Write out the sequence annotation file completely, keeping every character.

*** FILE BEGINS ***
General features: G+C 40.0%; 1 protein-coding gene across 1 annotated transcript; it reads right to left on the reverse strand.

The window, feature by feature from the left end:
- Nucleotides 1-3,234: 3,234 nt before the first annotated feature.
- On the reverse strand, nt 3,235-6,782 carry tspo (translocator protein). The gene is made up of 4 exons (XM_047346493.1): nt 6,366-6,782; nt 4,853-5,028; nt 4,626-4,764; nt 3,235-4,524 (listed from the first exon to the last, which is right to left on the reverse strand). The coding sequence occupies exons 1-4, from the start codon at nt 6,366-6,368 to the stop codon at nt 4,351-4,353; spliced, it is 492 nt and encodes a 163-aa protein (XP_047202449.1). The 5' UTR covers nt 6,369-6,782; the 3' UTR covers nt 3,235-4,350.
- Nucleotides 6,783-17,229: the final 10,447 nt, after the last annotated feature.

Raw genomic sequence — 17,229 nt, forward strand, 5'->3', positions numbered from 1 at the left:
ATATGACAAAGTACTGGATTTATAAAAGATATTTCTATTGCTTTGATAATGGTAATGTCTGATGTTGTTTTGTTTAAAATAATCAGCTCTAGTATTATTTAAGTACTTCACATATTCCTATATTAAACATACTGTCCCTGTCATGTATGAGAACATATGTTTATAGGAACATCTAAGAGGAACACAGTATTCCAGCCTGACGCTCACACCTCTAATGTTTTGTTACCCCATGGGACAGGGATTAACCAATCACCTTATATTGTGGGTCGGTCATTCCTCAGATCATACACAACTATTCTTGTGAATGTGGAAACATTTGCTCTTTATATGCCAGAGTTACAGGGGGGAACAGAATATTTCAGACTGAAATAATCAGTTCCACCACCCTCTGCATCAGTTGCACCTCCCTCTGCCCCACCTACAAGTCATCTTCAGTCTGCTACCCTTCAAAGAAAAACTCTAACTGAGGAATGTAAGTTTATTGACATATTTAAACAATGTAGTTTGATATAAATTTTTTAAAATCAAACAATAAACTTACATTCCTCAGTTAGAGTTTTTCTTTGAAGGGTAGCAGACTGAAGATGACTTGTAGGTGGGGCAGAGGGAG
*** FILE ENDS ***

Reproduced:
General features: G+C 40.0%; 1 protein-coding gene across 1 annotated transcript; it reads right to left on the reverse strand.

The window, feature by feature from the left end:
- Nucleotides 1-3,234: 3,234 nt before the first annotated feature.
- On the reverse strand, nt 3,235-6,782 carry tspo (translocator protein). The gene is made up of 4 exons (XM_047346493.1): nt 6,366-6,782; nt 4,853-5,028; nt 4,626-4,764; nt 3,235-4,524 (listed from the first exon to the last, which is right to left on the reverse strand). The coding sequence occupies exons 1-4, from the start codon at nt 6,366-6,368 to the stop codon at nt 4,351-4,353; spliced, it is 492 nt and encodes a 163-aa protein (XP_047202449.1). The 5' UTR covers nt 6,369-6,782; the 3' UTR covers nt 3,235-4,350.
- Nucleotides 6,783-17,229: the final 10,447 nt, after the last annotated feature.

Raw genomic sequence — 17,229 nt, forward strand, 5'->3', positions numbered from 1 at the left:
ATATGACAAAGTACTGGATTTATAAAAGATATTTCTATTGCTTTGATAATGGTAATGTCTGATGTTGTTTTGTTTAAAATAATCAGCTCTAGTATTATTTAAGTACTTCACATATTCCTATATTAAACATACTGTCCCTGTCATGTATGAGAACATATGTTTATAGGAACATCTAAGAGGAACACAGTATTCCAGCCTGACGCTCACACCTCTAATGTTTTGTTACCCCATGGGACAGGGATTAACCAATCACCTTATATTGTGGGTCGGTCATTCCTCAGATCATACACAACTATTCTTGTGAATGTGGAAACATTTGCTCTTTATATGCCAGAGTTACAGGGGGGAACAGAATATTTCAGACTGAAATAATCAGTTCCACCACCCTCTGCATCAGTTGCACCTCCCTCTGCCCCACCTACAAGTCATCTTCAGTCTGCTACCCTTCAAAGAAAAACTCTAACTGAGGAATGTAAGTTTATTGACATATTTAAACAATGTAGTTTGATATAAATTTTTTAAAATCAAACAATAAACTTACATTCCTCAGTTAGAGTTTTTCTTTGAAGGGTAGCAGACTGAAGATGACTTGTAGGTGGGGCAGAGGGAG